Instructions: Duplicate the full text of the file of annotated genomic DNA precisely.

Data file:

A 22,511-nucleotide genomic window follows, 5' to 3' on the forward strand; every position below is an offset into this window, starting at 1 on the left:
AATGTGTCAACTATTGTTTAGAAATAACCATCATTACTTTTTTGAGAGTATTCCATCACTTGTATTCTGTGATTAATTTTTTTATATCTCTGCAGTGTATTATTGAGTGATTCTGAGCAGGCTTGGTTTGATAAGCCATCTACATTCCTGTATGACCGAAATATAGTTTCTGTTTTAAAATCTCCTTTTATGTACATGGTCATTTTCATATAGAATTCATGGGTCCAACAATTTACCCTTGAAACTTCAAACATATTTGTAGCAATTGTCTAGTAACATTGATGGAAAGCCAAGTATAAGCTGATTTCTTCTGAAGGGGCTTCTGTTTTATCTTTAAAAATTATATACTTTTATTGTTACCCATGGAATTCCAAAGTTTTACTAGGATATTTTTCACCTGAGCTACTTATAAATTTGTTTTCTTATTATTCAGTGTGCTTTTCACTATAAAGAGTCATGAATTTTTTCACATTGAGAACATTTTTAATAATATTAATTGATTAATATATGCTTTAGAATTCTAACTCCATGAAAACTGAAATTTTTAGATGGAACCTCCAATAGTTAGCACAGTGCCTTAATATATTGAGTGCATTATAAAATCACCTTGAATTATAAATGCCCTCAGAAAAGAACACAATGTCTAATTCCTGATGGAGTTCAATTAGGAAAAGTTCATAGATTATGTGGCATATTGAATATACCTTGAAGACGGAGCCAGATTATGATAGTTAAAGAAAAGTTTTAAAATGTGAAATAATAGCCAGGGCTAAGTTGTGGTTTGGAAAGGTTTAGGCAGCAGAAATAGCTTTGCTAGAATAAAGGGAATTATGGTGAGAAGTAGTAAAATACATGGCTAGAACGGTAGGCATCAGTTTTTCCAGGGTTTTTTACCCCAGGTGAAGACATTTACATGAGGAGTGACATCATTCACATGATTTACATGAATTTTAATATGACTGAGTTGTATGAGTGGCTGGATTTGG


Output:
A 22,511-nucleotide genomic window follows, 5' to 3' on the forward strand; every position below is an offset into this window, starting at 1 on the left:
AATGTGTCAACTATTGTTTAGAAATAACCATCATTACTTTTTTGAGAGTATTCCATCACTTGTATTCTGTGATTAATTTTTTTATATCTCTGCAGTGTATTATTGAGTGATTCTGAGCAGGCTTGGTTTGATAAGCCATCTACATTCCTGTATGACCGAAATATAGTTTCTGTTTTAAAATCTCCTTTTATGTACATGGTCATTTTCATATAGAATTCATGGGTCCAACAATTTACCCTTGAAACTTCAAACATATTTGTAGCAATTGTCTAGTAACATTGATGGAAAGCCAAGTATAAGCTGATTTCTTCTGAAGGGGCTTCTGTTTTATCTTTAAAAATTATATACTTTTATTGTTACCCATGGAATTCCAAAGTTTTACTAGGATATTTTTCACCTGAGCTACTTATAAATTTGTTTTCTTATTATTCAGTGTGCTTTTCACTATAAAGAGTCATGAATTTTTTCACATTGAGAACATTTTTAATAATATTAATTGATTAATATATGCTTTAGAATTCTAACTCCATGAAAACTGAAATTTTTAGATGGAACCTCCAATAGTTAGCACAGTGCCTTAATATATTGAGTGCATTATAAAATCACCTTGAATTATAAATGCCCTCAGAAAAGAACACAATGTCTAATTCCTGATGGAGTTCAATTAGGAAAAGTTCATAGATTATGTGGCATATTGAATATACCTTGAAGACGGAGCCAGATTATGATAGTTAAAGAAAAGTTTTAAAATGTGAAATAATAGCCAGGGCTAAGTTGTGGTTTGGAAAGGTTTAGGCAGCAGAAATAGCTTTGCTAGAATAAAGGGAATTATGGTGAGAAGTAGTAAAATACATGGCTAGAACGGTAGGCATCAGTTTTTCCAGGGTTTTTTACCCCAGGTGAAGACATTTACATGAGGAGTGACATCATTCACATGATTTACATGAATTTTAATATGACTGAGTTGTATGAGTGGCTGGATTTGG